The weakness of OHP material is well-known when it exposed to air (especially, water) during and after fabrication. Many researchers are trying to overcome this weakness which is the critical factor to decrease the device lifetime (Figure 3A). The fast degradation due to contamination by water and oxygen is a severe problem for the use of OHP material for a commercial product (Figure 3B). From the defect viewpoint, it is due to a different element-incorporated structure such as contamination and impurity. In fact, many researchers have tried to solve the material weakness using some ideas. The use of optimized hole transport layers with the functions of air-protection and reasonable hole mobility was a good approach (Jung et al., 2015; Yang et al., 2015; Kranthiraja et al., 2017). Also the change of the organic or inorganic parts in the OHP structure to improve the material weakness were tried (Rehman et al., 2015; Li et al., 2018). From the understanding of the contamination mechanism, we could suggest and prove a new structure in the OHP-based solar-cell application.
Figure 3. (A) The degradation of power conversion efficiency in OHP-based solar-cell device and (B) The chemical degradation in the water incorporation with OHP material. [Reprinted with permission from Frost et al. (2014) and Zhou et al. (2014)].
Researchers tried to change the metal cation from Pb to Sn because Pb is an environmental poison and cannot be accepted in current industries. However, it turns out to be dramatically unstable material during the process of device fabrication Hao et al., 2014; Noel et al., 2014; Jung et al., 2016a; Shao et al., 2017; Song et al., 2017. That is the reason why researchers cannot avoid the Pb cation in OHP material (Please, think about the recent structure. The active material of the 22.7% PCE cell is (FAPbI3)0.95(MA0.15PbBr3)0.05. We still cannot avoid the use of Pb element; Figure 1). Recently, Lee et al. have revealed the reason of material instability in Sn-based perovskite which was originated from the surface chemical instability (Lee et al., 2018). From this finding, we can assume naturally that if we can deposit a protection layer on the surface of Sn-based perovskite thin film, it could obtain non-degradation because the material instability induces from only the surface. This approach also offers one of the right solutions by understanding a defect structure.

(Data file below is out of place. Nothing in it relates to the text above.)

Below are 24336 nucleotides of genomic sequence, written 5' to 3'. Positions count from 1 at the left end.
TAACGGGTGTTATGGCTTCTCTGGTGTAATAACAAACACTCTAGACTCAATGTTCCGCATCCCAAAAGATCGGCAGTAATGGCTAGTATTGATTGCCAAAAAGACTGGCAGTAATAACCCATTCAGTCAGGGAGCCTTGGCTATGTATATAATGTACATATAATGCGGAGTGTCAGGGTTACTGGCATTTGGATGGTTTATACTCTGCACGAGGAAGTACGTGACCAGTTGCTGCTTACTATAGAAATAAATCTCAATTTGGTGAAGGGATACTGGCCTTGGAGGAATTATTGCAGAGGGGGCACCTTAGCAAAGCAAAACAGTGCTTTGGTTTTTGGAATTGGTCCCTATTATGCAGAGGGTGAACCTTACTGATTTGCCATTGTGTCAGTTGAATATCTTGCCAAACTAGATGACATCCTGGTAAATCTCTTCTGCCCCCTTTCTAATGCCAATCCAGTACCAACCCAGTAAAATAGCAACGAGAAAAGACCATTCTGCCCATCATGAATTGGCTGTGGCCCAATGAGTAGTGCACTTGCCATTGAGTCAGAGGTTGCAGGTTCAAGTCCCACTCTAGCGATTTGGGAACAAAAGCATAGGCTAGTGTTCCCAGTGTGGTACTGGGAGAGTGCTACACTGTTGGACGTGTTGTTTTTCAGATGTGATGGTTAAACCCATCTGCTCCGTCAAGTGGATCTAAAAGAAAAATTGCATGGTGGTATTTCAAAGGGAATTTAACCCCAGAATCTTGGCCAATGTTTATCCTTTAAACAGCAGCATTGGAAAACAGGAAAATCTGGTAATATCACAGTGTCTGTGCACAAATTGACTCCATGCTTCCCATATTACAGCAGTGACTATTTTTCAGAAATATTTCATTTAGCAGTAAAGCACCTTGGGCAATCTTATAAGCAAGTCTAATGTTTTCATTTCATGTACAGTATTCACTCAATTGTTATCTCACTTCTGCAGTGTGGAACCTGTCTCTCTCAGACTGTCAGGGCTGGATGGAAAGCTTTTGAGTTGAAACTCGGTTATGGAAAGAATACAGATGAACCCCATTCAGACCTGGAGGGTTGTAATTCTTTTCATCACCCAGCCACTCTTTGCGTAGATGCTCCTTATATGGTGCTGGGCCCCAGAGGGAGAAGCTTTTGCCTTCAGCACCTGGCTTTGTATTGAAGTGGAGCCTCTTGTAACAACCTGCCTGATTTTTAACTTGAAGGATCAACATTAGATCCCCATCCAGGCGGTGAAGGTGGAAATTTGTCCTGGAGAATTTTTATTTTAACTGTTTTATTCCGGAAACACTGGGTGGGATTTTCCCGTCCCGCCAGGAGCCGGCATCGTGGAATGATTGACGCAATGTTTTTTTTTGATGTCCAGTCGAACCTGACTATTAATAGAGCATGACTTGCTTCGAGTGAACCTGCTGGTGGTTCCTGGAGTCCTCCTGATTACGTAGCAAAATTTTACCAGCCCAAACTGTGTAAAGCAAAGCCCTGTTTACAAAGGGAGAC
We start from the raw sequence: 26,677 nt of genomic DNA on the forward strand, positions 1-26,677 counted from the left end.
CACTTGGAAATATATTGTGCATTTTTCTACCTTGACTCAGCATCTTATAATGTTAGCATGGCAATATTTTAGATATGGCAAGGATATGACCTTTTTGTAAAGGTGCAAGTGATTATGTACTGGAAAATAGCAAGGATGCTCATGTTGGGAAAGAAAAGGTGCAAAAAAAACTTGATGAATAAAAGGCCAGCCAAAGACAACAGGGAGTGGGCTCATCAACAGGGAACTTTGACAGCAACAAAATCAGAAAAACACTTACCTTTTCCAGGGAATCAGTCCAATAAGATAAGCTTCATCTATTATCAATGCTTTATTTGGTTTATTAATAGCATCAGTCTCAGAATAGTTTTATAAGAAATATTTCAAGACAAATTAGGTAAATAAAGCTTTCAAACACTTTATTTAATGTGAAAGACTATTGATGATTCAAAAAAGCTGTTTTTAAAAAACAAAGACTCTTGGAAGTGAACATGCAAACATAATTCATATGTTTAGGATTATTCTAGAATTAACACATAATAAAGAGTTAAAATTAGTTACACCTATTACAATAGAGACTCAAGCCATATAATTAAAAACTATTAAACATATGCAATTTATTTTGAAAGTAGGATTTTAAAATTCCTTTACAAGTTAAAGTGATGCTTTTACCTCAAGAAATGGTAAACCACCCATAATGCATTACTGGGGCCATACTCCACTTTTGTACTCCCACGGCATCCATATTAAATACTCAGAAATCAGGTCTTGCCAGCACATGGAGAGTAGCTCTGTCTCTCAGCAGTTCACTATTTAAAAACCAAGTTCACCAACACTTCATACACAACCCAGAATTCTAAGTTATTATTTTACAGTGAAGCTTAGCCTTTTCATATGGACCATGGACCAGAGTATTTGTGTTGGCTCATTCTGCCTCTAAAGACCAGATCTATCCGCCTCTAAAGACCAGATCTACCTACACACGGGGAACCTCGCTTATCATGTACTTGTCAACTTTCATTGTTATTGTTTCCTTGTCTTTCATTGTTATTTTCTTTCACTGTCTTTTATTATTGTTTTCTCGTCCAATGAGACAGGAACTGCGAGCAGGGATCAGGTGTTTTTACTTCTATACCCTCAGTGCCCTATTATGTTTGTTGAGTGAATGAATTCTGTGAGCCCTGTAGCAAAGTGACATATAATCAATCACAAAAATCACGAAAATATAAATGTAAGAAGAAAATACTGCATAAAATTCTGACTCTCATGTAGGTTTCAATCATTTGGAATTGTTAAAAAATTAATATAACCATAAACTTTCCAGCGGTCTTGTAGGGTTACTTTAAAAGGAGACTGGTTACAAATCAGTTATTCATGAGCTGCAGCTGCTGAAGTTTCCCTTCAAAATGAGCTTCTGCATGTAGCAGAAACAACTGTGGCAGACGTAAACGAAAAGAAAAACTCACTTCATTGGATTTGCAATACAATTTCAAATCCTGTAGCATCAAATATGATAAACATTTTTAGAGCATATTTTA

From these short historical reviews with the defect viewpoint, we confirm that the understanding of the defect structure in OHP material is an effective approach to explain and improve physical properties such as material stability, well-defined energy band, and high carrier mobility. In the OHP-based solar-cell application, especially, the controlling of defects is essential to make a more improved solar-cell device with high efficiency and long life-time. In fact, we know these research approaches are standard in semiconductor industries, i.e., we already used the defect effect such as n-/p-type doping to control the carriers by adding a donor or acceptor level in the bandgap. In the case of OHP-based solar-cell applications, naturally, we need to understand and control possible defects. In this short review, we will look at the types of defects based on traditional defect physics and examine their effects in OHP-based solar-cell applications. Furthermore, we would like to suggest the one research field in fundamental defect structure for future research agenda in OHP material because defect studies for the recent material of the best efficiency devices such as (FAPbI3)0.95(MA0.15PbBr3)0.05 are not finished yet.
Intrinsic (or Native) Defects: Vacancy, Schottky/Frenkel Defects, and Delocalized Defect